There are museums in Arkansas on just about every topic!
Do you want to learn more about how Walmart got started? Arkansas has a museum for that!
Do you want to experience some of the most amazing American art in the entire nation? Arkansas has a museum for that!
Do you want to see local artists creating the old-time crafts, folk art, and music of the Ozark Mountains? Yep, you guessed it. There’s an Arkansas museum for that!
For history buffs, or art lovers, or something to do on a rainy day…here are 39 of the many and varied museums in Arkansas.
Amazing and Interesting Museums in Arkansas
This list of museums in Arkansas is in alphabetical order. The city location is listed beside the museum name.
Arkansas Air and Military Museum (Fayetteville)
The Arkansas Air and Military Museum covers the colorful history of aviation in Arkansas through various displays. You will find original artifacts and memorabilia. When you visit you can even climb inside a few of the aircraft.
The large wooden hanger is even part of the history as it was once a training post for WWII aviators.
Arkansas Inland Maritime Museum (North Little Rock)
An inland naval museum? Yes! The Arkansas Inland Maritime Museum is located on the Arkansas River in North Little Rock.
Here you can see two floating Naval vessels as well as a variety of other exhibits. The tugboat Hoga, and the submarine USS Razorback are both available to tour.
Arkansas Museum of Fine Arts (Little Rock)
Once called the Arkansas Arts Center the Arkansas Museum of Fine Arts is opening in a brand new modern and gorgeous building on April 23, 2023.
The permanent collection has over 14,000 works spanning 7 centuries. There are also various rotating exhibitions as well as a number of interesting classes.
Arkansas Museum of Natural Resources (Smackover)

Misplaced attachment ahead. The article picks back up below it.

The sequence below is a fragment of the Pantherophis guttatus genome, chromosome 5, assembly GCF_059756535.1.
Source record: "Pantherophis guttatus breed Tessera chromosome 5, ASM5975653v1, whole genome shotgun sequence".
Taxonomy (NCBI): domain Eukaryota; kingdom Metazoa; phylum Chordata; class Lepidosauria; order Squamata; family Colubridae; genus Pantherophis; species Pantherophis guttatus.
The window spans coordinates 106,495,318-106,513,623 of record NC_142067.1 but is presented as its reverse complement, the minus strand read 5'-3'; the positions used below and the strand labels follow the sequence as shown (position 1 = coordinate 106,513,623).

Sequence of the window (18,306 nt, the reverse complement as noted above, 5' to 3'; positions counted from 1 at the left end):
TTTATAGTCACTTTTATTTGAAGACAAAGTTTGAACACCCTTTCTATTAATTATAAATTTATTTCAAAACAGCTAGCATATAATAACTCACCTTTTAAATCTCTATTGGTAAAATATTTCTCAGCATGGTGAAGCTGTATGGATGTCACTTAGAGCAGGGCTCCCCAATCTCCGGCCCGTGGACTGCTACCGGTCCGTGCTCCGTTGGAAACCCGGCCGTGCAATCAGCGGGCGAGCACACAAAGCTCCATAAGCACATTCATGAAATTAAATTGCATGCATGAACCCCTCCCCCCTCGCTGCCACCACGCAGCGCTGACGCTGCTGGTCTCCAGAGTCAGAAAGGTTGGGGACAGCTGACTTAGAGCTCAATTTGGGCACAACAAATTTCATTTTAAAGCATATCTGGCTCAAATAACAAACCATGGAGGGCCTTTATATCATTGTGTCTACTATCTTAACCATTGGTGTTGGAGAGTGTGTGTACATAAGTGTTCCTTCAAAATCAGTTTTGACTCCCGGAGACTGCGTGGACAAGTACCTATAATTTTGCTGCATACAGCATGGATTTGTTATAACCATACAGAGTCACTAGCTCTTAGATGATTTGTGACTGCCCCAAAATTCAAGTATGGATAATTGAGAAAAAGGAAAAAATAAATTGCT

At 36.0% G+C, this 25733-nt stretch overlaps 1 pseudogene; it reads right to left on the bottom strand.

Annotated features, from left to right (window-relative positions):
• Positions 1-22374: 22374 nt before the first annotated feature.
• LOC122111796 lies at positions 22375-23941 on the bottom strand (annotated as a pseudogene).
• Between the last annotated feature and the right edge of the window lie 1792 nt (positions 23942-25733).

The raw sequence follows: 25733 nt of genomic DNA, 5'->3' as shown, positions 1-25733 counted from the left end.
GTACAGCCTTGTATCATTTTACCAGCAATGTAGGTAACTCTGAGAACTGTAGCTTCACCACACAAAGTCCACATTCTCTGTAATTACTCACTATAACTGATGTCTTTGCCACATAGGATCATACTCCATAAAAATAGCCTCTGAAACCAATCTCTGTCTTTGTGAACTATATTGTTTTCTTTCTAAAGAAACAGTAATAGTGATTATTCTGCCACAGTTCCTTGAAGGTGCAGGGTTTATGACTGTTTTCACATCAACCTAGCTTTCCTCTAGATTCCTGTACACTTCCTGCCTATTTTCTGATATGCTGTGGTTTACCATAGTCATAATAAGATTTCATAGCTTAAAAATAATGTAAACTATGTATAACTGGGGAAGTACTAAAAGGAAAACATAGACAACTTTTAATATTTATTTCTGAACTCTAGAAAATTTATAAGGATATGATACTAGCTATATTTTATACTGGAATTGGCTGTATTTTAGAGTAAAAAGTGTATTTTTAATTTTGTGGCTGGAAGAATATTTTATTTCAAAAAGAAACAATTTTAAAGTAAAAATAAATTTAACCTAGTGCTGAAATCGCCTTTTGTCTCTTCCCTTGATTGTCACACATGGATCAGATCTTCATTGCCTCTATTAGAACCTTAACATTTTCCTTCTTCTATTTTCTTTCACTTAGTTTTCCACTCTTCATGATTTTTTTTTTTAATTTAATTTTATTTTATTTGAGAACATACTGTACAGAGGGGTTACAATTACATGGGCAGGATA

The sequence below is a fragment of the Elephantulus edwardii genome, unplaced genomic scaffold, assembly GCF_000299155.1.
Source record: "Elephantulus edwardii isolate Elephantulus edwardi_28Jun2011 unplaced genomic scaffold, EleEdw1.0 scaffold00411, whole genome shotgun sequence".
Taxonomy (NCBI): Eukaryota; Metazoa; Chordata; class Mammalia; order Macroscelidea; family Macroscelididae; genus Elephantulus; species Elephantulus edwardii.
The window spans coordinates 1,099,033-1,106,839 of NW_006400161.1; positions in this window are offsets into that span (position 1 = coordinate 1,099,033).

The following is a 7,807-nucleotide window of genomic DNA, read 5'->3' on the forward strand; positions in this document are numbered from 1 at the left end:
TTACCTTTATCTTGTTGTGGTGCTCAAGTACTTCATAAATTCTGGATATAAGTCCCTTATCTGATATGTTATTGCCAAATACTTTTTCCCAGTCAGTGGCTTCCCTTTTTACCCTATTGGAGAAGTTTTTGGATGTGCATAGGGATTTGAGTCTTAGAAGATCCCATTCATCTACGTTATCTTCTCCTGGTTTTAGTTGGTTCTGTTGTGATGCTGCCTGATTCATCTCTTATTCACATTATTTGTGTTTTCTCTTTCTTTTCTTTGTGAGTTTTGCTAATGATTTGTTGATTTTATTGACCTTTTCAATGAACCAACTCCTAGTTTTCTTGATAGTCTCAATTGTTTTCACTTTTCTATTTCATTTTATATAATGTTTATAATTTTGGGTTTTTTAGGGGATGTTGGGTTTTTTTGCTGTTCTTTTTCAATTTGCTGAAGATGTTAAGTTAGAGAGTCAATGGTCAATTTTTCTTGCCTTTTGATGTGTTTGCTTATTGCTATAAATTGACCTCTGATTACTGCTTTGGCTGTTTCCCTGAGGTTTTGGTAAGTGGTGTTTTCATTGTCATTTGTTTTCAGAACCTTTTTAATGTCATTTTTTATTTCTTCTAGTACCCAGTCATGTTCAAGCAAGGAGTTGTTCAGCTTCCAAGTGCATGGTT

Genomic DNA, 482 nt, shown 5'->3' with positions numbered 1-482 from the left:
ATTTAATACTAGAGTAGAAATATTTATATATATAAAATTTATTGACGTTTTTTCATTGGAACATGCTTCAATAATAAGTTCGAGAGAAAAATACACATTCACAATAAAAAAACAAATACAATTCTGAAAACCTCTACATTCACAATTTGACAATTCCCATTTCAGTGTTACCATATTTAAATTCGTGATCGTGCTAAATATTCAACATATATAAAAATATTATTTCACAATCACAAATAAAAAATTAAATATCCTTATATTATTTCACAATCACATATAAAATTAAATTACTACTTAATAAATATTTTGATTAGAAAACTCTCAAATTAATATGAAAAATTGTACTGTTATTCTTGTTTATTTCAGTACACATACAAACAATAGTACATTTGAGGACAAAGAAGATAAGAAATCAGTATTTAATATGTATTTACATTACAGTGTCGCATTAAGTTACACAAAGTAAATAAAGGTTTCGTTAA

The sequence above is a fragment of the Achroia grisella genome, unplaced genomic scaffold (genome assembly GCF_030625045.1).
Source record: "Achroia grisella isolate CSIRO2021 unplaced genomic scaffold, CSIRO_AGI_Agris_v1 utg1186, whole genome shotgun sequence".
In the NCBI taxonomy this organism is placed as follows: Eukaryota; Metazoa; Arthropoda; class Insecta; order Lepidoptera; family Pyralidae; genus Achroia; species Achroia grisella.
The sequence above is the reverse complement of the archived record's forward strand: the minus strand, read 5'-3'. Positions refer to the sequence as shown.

The Arkansas Museum of Natural Resources is a state park that explores the history of the 1920’s Arkansas oil boom.
It is such a fun museum where you can see a reproduction of a boom town, old oil equipment, vintage trucks, old gas pumps, and exhibits all about this era in the state of Arkansas.
Arkansas Railroad Museum (Pine Bluff)
The Arkansas Railroad Museum features many historic trains and railroad memorabilia, including a restored steam locomotive.
It is situated in the old and vast Cotton Belt Route machine shop and is one of the must see museums in Arkansas for anyone who loves trains and train history.
Crystal Bridges Museum of American Art (Bentonville)
When Crystal Bridges was built it immediately became one of the premiere art museums not only in Arkansas but also in the United States.
Crystal Bridges features American art throughout the centuries and the structure itself is a work of art. It is free to enter the main part of the museum. You only have to pay for the rotating special exhibits.
You will also want to explore the gorgeous grounds and gardens.
Daisy Airgun Museum (Rogers)
Did you know that the Daisy Airguns were made in Arkansas?
The Daisy Airgun Museum will give you the history of this iconic item. Stop in and learn how Daisy became, well, Daisy. Oh, and you can also take your picture with the World’s Largest Daisy BB Gun!
Delta Cultural Center (Helena-West Helena)
The Delta Cultural Center explores the heritage of the people of the Arkansas Delta. This is a fascinating region with its own rich history.
You will learn more about the unique music, food, and culture of this area through award-winning interactive exhibits, beautifully restored historic buildings, and interpretive outdoor sites. This is one of the most interesting and cultural museums in Arkansas.
Esse Purse Museum (Little Rock)
The Esse Purse Museum features a collection of purses and their contents through the decades. This isn’t just a museum about purses but about the history of the women who carried those handbags through the generations.
Eureka Springs Historical Museum (Eureka Springs)
The Eureka Springs Historical Museum gives you the history of this town “where misfits fit.”